In breaking birth control news, a federal judge has ordered the FDA to make emergency contraceptives available over the counter and without any point-of-sale or age restrictions. That means that all levonorgestrel-based emergency contraceptives (including Plan B, Plan B One-Step, and its generics) would be available without a script to women of all ages (previously, women under 17 had to get an Rx from their doc). Even more exciting: It’ll be available on actual store shelves—right next to the condoms and pain relievers—rather than behind the pharmacy counter. And as anyone who has had to frantically search for a 24-hour pharmacy or deal with a judgy pharmacist can tell you—this is huge!

“Today is an enormous victory for all women,” says Susannah Baruch, interim president and CEO of Reproductive Health Technologies Project. “This decision is giving every woman and couple easier access to a safe and effective birth control option.”

Back in 2011, the FDA planned to make emergency contraception available OTC for women of all ages, but that recommendation was overturned by Health and Human Services Secretary Kathleen Sebelius. In his decision today, Judge Edward Korman of the District Court of Eastern New York wrote that those restrictions were “arbitrary, capricious, and unreasonable.”

Unfortunately, this doesn’t necessarily mean that Plan B will be out on store shelves tomorrow. The Justice Department now has 30 days to make an appeal, though experts believe they’ll have a hard time making a case for it. If there aren’t any appeals, the FDA will then reach out to the manufacturers of Plan B and its generics to update their labeling to reflect these changes, says Baruch. “There is no exact timeline, but we wouldn’t expect there to be too many more delays,” says Baruch.

So what can you expect if all goes according to plan? Essentially, you could buy emergency contraception from any store that sells other OTC medications without having to chat up a pharmacist. “We no longer have to find on a Sunday morning or a Saturday night an open pharmacy counter with a pharmacist on duty,” says Susan Wood, PhD, associate professor of health policy and of environmental and occupational health at George Washington University. “You can purchase it as you would any other over-the-counter product.” And in terms of cost, the price will likely stay the same as it was behind the counter. The only difference will be for women who might have had a prescription for the drug and therefore might have had this covered under their insurance, says Wood. Those women will now have to pay the actual retail cost, which is typically around $ 50.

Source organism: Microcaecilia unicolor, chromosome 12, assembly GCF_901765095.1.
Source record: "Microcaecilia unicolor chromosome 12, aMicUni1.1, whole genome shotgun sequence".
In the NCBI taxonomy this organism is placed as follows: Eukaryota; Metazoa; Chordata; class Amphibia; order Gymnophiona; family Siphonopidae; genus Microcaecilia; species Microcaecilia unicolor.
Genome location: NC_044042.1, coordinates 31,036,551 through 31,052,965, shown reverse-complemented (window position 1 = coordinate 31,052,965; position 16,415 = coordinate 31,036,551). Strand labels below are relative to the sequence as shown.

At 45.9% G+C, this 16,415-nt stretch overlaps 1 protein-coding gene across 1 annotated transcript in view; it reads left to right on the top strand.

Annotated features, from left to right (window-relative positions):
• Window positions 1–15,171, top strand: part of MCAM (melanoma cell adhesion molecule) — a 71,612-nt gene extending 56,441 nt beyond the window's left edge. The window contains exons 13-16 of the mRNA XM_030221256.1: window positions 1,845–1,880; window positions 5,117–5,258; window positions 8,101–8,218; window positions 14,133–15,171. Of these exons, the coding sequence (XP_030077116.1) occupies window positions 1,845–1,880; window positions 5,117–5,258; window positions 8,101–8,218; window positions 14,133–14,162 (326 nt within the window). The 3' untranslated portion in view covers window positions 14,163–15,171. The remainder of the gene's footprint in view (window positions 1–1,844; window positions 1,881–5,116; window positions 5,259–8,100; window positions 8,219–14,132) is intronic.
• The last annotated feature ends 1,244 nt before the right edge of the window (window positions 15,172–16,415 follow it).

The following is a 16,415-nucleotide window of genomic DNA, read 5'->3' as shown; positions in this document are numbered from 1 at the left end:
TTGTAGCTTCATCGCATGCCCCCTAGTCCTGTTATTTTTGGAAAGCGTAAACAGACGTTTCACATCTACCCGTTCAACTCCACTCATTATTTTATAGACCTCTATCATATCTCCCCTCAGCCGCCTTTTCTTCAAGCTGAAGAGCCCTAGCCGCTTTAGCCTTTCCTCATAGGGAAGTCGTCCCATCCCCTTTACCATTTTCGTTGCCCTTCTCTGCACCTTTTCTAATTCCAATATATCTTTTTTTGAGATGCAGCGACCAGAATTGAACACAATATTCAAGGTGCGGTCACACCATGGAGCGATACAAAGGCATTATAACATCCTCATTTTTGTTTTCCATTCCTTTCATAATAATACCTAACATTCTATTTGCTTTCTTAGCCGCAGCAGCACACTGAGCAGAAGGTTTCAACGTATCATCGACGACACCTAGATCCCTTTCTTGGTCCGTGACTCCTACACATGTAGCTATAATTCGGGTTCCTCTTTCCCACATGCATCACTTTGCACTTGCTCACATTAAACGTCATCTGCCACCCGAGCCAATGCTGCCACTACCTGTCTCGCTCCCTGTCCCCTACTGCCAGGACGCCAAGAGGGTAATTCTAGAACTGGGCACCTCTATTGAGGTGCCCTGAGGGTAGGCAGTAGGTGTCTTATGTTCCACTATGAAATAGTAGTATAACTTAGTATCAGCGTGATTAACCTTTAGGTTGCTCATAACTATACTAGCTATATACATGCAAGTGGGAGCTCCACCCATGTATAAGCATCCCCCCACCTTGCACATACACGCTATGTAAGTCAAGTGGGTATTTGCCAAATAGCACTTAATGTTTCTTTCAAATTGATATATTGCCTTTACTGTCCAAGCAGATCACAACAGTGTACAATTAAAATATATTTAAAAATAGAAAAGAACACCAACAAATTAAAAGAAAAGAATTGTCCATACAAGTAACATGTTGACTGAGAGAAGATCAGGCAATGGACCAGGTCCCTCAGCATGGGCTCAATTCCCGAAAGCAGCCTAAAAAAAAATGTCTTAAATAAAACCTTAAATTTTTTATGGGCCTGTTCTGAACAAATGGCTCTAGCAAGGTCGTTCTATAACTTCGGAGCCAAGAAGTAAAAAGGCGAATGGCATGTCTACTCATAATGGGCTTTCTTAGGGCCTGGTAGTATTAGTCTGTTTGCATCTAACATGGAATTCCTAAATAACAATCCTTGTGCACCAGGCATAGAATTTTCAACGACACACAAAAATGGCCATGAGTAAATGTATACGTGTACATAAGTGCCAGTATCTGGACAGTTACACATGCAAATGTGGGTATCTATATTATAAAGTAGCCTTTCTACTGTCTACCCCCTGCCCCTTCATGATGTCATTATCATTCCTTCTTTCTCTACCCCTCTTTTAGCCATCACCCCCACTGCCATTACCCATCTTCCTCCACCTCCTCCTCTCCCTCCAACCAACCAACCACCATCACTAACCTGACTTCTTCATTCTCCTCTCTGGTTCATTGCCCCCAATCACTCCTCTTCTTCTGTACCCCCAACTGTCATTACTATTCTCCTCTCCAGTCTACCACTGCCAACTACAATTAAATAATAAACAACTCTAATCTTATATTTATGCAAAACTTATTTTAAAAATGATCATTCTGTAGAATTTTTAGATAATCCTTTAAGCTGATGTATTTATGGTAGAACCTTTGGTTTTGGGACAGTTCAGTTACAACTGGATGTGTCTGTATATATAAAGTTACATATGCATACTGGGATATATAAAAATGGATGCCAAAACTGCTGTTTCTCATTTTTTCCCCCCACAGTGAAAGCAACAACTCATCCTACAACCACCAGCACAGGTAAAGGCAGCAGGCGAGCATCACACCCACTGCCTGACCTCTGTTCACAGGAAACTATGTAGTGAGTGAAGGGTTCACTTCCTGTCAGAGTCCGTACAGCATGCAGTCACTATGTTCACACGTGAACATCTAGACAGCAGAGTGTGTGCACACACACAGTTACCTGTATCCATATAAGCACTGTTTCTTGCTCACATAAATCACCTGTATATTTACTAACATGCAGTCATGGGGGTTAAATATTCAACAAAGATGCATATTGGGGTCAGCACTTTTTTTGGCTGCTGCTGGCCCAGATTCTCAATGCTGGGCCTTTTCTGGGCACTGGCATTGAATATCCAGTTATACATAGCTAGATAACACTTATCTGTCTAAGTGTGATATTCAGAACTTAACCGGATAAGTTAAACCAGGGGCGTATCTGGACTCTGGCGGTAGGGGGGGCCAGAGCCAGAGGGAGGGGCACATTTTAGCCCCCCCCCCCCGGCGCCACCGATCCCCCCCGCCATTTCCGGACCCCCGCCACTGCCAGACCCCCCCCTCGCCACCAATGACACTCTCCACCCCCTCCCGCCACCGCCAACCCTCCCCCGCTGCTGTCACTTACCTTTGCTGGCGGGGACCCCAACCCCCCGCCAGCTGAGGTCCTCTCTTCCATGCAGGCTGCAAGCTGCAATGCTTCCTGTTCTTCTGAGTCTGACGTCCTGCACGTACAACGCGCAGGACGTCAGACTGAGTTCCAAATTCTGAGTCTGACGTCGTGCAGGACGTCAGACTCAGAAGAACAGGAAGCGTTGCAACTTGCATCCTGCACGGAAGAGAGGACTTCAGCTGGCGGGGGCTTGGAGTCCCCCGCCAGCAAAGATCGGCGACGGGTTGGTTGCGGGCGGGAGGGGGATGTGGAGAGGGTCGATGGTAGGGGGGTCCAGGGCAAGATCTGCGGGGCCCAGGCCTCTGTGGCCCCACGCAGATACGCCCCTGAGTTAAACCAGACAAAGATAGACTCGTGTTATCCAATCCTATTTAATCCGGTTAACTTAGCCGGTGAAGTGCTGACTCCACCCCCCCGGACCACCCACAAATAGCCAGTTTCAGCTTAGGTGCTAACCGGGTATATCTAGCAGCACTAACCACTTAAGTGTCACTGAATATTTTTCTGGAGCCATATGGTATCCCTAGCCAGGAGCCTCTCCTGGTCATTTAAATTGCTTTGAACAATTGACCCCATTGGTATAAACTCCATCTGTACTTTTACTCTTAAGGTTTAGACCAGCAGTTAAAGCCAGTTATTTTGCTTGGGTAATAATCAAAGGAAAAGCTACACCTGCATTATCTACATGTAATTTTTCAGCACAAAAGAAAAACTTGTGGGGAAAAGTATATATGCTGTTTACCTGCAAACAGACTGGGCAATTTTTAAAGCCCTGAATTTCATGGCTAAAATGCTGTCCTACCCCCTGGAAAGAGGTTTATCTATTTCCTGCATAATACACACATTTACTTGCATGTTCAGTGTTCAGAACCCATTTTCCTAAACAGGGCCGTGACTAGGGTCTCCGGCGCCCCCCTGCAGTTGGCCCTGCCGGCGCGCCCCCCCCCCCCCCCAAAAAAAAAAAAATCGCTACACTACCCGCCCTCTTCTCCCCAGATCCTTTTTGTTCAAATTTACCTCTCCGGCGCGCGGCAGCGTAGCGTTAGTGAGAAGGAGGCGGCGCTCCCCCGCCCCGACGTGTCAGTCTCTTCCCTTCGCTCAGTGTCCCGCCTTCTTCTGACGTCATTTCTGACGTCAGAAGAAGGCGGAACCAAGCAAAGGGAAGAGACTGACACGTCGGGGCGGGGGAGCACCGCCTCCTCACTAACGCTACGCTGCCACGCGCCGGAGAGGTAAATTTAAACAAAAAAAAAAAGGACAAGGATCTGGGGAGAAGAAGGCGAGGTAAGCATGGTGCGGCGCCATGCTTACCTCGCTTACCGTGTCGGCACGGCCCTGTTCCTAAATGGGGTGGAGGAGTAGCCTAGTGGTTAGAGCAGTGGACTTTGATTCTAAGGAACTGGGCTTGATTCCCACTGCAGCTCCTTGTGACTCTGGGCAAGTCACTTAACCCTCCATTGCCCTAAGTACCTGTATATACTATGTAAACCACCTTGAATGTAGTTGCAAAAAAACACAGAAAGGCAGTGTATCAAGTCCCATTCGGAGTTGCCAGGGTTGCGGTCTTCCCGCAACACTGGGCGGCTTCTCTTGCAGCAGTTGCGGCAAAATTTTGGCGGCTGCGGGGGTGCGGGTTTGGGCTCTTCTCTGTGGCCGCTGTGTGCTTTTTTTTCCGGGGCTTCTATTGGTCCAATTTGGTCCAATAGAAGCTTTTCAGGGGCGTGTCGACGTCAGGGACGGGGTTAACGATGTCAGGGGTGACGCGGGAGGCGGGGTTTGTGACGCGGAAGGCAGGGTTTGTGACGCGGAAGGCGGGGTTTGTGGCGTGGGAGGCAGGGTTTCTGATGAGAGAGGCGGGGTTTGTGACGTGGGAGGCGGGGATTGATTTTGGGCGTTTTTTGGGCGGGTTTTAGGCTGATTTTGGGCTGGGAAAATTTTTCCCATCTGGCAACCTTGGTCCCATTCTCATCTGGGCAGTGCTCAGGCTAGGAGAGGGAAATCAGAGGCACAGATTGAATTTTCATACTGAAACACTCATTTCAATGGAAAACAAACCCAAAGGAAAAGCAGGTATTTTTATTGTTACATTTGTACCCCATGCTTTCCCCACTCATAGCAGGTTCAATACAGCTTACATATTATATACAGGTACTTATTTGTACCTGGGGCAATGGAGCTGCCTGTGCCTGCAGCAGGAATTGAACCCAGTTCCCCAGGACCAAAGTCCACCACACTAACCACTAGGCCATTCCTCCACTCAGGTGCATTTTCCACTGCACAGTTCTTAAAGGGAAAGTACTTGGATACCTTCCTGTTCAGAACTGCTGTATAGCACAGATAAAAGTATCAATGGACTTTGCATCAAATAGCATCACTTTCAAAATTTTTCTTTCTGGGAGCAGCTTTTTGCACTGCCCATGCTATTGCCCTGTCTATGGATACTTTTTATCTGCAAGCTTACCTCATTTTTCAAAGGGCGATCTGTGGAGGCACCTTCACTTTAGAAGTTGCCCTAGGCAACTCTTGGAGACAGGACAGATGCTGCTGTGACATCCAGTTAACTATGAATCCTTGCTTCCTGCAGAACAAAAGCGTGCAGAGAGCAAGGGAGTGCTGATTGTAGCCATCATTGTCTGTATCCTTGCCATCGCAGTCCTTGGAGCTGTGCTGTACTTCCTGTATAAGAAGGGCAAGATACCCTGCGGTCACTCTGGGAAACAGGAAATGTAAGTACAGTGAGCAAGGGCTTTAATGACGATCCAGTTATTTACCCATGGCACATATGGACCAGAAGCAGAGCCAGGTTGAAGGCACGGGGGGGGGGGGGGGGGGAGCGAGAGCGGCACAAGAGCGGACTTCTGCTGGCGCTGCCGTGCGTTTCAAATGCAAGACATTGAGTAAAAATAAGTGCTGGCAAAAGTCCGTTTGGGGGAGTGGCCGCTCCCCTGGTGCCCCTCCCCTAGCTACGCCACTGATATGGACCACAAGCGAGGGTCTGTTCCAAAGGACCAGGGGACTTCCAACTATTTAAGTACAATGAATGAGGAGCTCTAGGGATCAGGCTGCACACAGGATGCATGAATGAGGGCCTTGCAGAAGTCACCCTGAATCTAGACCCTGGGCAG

While we still don’t have a clear ETA for emergency contraception on drugstore shelves, the new ruling sends a message that access to birth control is something that should not come with limitations. “This is a stamp of approval for its safety,” says Baruch. “I hope we will not see any more unnecessary restrictions.”

photo: iStockphoto/Thinkstock

More from Women’s Health:
6 Things You Need to Know About the Morning After Pill
Your Guide to Emergency Contraception 
Are Your Birth Control Rights Endangered? 

javahut healthy feed

Breaking STD News From the CDC

According to a new infographic just released by the Centers for Disease Control, 24,000 young women a year are affected by infertility due to undiagnosed STDs. What’s more, only 55 percent of the young adults who have Chlamydia actually know they have it—and only 35 percent of those with Gonorrhea are aware of it. Here, more sobering stats:

Get more info on STDs and sexual health:

Types of STDs: Trouble Down Below

Safe Sex: Lay Down Some Rubber!

Scary News About STDs

Beyond Condoms

7 Surprising STD Facts

Why Isn’t Random Hooking Up Scary Anymore?

Two People, One STD—Is Sex Safe?

thumbnail photo: iStockphoto/Thinkstock

javahut healthy feed